I was finally able to find some time to watch — “It Might Get Loud” — the “guitar documentary” starring Jack White, Jimmy Page and The Edge. I bought the Blu-ray version and it was not worth the extra money. The movie is grainy and not sharply defined. When the boys are inside under proper lighting, the movie looks okay, but all the second and third unit shoots just look awful.
Jimmy Page is the star of the movie. We want more of him. He has so much more history and talent than Jack and Edge combined that we wonder why those two are in the movie with him.
When the movie focuses on Jack or Edge — we begin to nod off with boredom. There were never two more expressionless and rag doll dullards invented for the screen than those two.
Jimmy shines and mesmerizes. He is able to do that because of the wealth of his talent and his rich ability to explain just how the magic of music is invented within him and how it is able to find its way out to us still in its pristine form.
My favorite scene in the movie is when Jimmy is at home surrounded by white wall-to-wall bookshelves filled with vinyl albums, and he plays for us — on a record player — his favorite Blues guitar riffs and he performs his Air Guitar rendition of the song right along with the record. Pure joy. We love him.
Here is the greatest scene of the movie that is not in the movie. This scene found in the “Deleted Scenes” section of the DVD and it stars our immortal headmaster Jimmy Page teaching the two dullards how to play Kashmir and when the two schoolboys start to catch on, and follow the master, the wall of sound created is beautiful, crashing and cascading.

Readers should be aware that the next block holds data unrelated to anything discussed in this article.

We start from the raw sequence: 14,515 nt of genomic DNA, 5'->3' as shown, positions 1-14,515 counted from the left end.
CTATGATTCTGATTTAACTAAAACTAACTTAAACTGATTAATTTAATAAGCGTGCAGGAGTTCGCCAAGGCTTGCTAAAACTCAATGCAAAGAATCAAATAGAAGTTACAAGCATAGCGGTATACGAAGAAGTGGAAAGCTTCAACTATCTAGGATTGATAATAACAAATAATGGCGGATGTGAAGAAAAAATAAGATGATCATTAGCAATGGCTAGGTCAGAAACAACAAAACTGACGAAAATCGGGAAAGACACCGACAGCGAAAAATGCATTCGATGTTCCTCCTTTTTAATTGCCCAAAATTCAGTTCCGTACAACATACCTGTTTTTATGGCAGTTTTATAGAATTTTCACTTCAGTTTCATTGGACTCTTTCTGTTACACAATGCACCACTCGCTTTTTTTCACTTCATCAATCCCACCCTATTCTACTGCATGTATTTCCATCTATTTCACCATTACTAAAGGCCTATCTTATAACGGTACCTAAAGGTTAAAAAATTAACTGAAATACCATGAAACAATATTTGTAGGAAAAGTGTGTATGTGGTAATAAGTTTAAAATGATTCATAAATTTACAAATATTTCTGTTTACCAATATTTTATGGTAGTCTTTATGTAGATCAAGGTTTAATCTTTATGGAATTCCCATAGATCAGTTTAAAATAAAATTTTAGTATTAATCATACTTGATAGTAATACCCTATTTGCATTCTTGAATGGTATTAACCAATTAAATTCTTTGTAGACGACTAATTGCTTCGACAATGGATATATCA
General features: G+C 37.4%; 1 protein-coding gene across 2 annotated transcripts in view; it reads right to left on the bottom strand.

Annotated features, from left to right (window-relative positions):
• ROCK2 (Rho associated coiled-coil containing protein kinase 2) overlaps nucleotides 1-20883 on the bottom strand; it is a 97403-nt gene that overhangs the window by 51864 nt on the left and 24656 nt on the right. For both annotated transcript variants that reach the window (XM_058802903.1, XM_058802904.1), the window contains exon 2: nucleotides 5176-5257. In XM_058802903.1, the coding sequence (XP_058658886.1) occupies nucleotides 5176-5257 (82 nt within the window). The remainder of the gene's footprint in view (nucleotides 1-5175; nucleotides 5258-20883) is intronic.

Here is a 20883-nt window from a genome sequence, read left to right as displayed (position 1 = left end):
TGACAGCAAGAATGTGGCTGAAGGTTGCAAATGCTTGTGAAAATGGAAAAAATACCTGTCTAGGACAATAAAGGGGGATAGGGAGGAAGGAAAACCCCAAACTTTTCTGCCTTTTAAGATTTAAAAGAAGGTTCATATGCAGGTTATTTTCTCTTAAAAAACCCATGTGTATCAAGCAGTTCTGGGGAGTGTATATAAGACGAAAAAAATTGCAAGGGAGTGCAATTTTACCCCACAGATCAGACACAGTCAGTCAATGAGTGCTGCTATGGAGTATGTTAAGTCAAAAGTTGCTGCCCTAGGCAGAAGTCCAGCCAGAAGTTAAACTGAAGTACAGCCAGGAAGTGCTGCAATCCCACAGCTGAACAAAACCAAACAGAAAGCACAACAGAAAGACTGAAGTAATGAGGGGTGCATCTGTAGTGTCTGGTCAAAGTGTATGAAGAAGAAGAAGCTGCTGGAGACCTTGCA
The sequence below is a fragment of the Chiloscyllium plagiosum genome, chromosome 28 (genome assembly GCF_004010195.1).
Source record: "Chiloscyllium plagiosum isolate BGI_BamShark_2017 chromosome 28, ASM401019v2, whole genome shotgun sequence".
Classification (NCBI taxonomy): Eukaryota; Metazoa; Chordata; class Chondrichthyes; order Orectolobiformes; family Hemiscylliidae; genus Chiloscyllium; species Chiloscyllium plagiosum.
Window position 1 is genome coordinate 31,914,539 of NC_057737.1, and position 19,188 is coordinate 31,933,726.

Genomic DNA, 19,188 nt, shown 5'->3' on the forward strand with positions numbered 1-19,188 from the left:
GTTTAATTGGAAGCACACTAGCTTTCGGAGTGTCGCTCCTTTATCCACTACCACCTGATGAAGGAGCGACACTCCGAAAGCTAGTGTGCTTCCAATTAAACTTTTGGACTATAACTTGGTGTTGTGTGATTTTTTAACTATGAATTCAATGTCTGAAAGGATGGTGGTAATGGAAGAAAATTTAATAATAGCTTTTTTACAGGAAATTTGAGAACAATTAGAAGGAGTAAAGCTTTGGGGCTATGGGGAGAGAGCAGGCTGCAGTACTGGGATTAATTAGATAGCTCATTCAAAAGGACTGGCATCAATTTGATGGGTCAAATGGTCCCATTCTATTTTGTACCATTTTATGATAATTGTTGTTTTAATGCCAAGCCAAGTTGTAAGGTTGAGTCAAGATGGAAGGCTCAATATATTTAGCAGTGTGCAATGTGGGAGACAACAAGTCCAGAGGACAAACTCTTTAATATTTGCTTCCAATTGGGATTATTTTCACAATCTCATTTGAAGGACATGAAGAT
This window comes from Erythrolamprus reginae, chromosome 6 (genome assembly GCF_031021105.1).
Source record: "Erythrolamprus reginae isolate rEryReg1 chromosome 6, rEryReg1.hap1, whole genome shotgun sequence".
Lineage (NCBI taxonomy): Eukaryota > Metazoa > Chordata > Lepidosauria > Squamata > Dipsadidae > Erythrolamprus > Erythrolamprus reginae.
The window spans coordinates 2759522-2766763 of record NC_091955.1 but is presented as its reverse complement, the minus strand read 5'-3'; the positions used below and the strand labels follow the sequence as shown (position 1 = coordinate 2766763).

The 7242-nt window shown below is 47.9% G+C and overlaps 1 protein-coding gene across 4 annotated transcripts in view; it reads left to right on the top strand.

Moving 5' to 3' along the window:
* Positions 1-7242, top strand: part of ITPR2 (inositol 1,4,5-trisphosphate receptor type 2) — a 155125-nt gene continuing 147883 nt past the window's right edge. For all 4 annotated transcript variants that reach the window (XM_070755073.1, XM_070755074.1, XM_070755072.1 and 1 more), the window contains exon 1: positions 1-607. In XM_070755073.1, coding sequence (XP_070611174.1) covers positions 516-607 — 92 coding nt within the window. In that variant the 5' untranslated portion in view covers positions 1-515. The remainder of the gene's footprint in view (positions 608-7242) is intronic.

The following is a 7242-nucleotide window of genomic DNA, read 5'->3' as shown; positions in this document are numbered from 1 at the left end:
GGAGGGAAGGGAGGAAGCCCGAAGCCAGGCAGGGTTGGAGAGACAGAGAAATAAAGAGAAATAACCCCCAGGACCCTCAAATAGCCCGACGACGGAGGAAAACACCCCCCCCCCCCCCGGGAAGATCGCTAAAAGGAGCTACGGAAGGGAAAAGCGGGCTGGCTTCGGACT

As the sound begins to increase with all three playing, be sure watch around 2:20 as Jimmy walks to his right a little bit to turn on a stompbox to change the sound of his guitar to a subtle, crying, “Wah-Wah” sort of reverb and his strumming pattern changes for just a strum or two and it’s over by 2:27 and — BANGO! — right there in that moment… you have the SuperGenius magic of Jimmy Page revealed. He gives you a second bite from 3:01 to 3:13.
The problem with “It Might Get Loud” is that there is just not enough Jimmy Page. You could take that cut scene lesson from Kashmir, loop it for 90 minutes, and you’d have a much more powerful, resonant and inspiring movie than what is currently playing.
“Less is never more” when it comes to watching and learning from Jimmy Page and instead of celebrating that universal truth, the movie tends to repress Jimmy in favor of the younger and the less talented — I’m thinking of that awful acoustic guitar scene where Jack and Edge since an unbearable rendering of “The Weight” by The Band, and Jimmy is left to only sit there and strum along because he doesn’t sing — and that makes one cry in outrage rather than play along in celebration.